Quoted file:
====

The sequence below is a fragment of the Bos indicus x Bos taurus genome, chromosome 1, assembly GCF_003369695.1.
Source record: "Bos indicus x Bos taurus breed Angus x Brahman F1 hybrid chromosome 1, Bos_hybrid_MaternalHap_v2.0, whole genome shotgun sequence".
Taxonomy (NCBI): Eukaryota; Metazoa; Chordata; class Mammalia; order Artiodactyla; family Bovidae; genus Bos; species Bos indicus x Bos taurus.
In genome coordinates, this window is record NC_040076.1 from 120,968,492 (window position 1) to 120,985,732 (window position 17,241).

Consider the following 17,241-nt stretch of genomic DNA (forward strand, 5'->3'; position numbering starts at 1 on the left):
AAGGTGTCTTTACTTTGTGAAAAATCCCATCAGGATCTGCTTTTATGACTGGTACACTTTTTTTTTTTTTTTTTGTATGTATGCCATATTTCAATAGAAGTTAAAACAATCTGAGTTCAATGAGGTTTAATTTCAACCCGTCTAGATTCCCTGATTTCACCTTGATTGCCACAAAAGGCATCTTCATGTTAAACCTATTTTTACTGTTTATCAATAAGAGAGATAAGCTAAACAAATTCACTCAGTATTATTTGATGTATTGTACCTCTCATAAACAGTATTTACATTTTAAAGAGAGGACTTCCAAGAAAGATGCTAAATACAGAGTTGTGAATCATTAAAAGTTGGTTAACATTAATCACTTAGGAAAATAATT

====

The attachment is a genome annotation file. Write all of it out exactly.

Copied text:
The sequence below is a fragment of the Bos indicus x Bos taurus genome, chromosome 1, assembly GCF_003369695.1.
Source record: "Bos indicus x Bos taurus breed Angus x Brahman F1 hybrid chromosome 1, Bos_hybrid_MaternalHap_v2.0, whole genome shotgun sequence".
Taxonomy (NCBI): Eukaryota; Metazoa; Chordata; class Mammalia; order Artiodactyla; family Bovidae; genus Bos; species Bos indicus x Bos taurus.
In genome coordinates, this window is record NC_040076.1 from 120,968,492 (window position 1) to 120,985,732 (window position 17,241).

Consider the following 17,241-nt stretch of genomic DNA (forward strand, 5'->3'; position numbering starts at 1 on the left):
AAGGTGTCTTTACTTTGTGAAAAATCCCATCAGGATCTGCTTTTATGACTGGTACACTTTTTTTTTTTTTTTTTGTATGTATGCCATATTTCAATAGAAGTTAAAACAATCTGAGTTCAATGAGGTTTAATTTCAACCCGTCTAGATTCCCTGATTTCACCTTGATTGCCACAAAAGGCATCTTCATGTTAAACCTATTTTTACTGTTTATCAATAAGAGAGATAAGCTAAACAAATTCACTCAGTATTATTTGATGTATTGTACCTCTCATAAACAGTATTTACATTTTAAAGAGAGGACTTCCAAGAAAGATGCTAAATACAGAGTTGTGAATCATTAAAAGTTGGTTAACATTAATCACTTAGGAAAATAATT